McLaren Flint Auxiliary offers rewarding volunteer opportunities
FLINT — The office of the McLaren Flint Auxiliary Volunteers invites others to join their talented and dedicated team. Opportunities are available in more than 25 different areas. Scheduling is flexible. Volunteering is a win/win: you give of your time, but the rewards are great. As a volunteer, you will have an opportunity to learn new skills as you help people in need. You will also meet and interact with people who share your interests.
Those interested can apply online at www.mclaren.org/flintvolunteers or call 810-342-2115. — G.G.
Tunes at Noon Festival taking place daily
FLINT — The fabulous and ever-popular Tunes at Noon Festival is set to get summer swinging in downtown Flint at Willson Park! Plan to bring your lunch any day, Monday through Friday, from now until August 16, and enjoy a sumptuous banquet of jazz, blues, rock, gospel and more performed by talented Michigan musicians.
“Once you get a taste of our free concerts, you’ll keep coming back for more,” promises Greg Fiedler, President and CEO of the Greater Flint Arts Council. “The music starts at 11:45 a.m. and keeps flowing until about a quarter past one in the afternoon. Grab something to-go from one of our many great restaurants downtown, then sit back and enjoy!”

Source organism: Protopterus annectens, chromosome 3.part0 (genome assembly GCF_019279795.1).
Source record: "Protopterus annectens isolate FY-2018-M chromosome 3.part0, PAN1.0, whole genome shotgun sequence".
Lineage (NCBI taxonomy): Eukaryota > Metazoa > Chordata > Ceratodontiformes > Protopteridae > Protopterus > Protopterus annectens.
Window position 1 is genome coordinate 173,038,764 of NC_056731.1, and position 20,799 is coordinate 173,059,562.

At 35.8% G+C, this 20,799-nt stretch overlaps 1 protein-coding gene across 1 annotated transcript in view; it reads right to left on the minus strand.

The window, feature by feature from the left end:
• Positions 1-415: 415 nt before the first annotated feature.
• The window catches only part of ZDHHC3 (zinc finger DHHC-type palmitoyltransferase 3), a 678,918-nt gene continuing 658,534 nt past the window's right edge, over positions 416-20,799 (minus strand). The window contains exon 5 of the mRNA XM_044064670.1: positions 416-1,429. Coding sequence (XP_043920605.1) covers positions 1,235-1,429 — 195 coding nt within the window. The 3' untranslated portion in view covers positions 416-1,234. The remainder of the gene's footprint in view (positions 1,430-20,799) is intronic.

Again, this year, Tunes at Noon will be staged in the serenity and shade of Willson Park, sandwiched between the University of Michigan-Flint and the Flint Farmers’ Market on Kearsley and First Streets.
So, bring your blanket, lawn chairs, and a friend or two and let the toe tapping begin. more-more-more Tunes at Noon Festival,
To see the complete 2019 Tunes at Noon menu, visit geneseefun.com and click on the Tunes at Noon icon, or call the Greater Flint Arts Council at 810-238- ARTS. The Tunes at Noon Festival is also proudly sponsored by the University of Michigan- Flint. — G.G.
$20 million in grants available to expand Internet access in unserved areas of Michigan
LANSING — While much of Michigan has access to high-speed broadband internet service, there are still many rural areas lacking vital connectivity. But a new grant program could make it easier to expand internet access to more Michigan families and communities dealing with slow speeds or no connection at all.
The Department of Technology, Management, and Budget (DTMB) is now accepting applications for the Connecting Michigan Communities (CMIC) grant program. It is offering $20 million in grants to internet service providers (ISPs) looking to expand access in unserved parts of the state.
Providers can apply for up to $5 million per grant and can apply for multiple projects. Applications will be scored on a number of criteria, including number of locations served and at what speed; the impact of the project on various community sectors including healthcare, public safety, and agriculture; and the applicant’s readiness to construct the new network.
The application window closes Aug. 30. Grant awards are tentatively scheduled to be announced in April of 2020, in time for the summer 2020 construction season, and all projects must be completed by Sept. 30, 2023. — G.G.